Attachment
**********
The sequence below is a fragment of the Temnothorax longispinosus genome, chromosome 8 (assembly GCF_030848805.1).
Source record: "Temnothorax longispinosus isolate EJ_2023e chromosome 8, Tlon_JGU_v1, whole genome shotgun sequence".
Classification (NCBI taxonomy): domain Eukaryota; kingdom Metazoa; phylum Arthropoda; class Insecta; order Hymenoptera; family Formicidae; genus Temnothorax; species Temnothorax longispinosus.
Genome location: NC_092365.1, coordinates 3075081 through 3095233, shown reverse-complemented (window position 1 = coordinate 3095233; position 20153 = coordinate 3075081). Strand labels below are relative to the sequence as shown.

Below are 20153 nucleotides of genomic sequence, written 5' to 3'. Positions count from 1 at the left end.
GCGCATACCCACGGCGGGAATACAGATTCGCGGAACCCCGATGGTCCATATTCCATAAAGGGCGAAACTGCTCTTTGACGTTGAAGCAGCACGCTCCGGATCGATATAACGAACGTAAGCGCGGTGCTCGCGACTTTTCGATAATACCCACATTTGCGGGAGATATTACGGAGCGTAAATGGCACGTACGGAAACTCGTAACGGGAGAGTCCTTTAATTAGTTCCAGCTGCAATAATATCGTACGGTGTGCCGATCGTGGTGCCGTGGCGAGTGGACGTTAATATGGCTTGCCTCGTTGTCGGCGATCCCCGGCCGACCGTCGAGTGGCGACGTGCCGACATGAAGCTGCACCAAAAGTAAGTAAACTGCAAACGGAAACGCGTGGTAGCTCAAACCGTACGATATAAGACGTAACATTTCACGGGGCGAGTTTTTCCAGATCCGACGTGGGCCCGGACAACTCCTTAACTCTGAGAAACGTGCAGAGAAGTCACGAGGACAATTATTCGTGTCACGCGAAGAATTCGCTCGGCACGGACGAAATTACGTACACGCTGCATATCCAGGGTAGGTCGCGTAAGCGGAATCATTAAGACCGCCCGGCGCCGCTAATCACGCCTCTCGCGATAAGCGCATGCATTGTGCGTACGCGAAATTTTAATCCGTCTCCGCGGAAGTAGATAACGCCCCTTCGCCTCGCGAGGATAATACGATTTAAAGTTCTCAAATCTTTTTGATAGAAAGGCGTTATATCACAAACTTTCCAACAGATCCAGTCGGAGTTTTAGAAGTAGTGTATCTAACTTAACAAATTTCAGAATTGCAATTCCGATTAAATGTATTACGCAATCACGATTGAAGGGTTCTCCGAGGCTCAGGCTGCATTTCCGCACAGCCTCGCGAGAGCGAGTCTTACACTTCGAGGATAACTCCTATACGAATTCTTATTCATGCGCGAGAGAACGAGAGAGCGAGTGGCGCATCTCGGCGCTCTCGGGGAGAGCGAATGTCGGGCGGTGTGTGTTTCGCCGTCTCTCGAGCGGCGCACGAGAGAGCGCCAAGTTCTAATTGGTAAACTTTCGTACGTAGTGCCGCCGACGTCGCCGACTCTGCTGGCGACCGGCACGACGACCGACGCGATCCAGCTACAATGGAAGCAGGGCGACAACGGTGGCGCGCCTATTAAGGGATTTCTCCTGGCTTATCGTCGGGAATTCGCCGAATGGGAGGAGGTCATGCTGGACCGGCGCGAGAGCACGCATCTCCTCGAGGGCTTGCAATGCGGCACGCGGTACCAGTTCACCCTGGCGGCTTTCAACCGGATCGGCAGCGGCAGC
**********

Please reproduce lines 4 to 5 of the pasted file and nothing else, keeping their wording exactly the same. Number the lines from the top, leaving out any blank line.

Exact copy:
Genome location: NC_092365.1, coordinates 3075081 through 3095233, shown reverse-complemented (window position 1 = coordinate 3095233; position 20153 = coordinate 3075081). Strand labels below are relative to the sequence as shown.

Below are 20153 nucleotides of genomic sequence, written 5' to 3'. Positions count from 1 at the left end.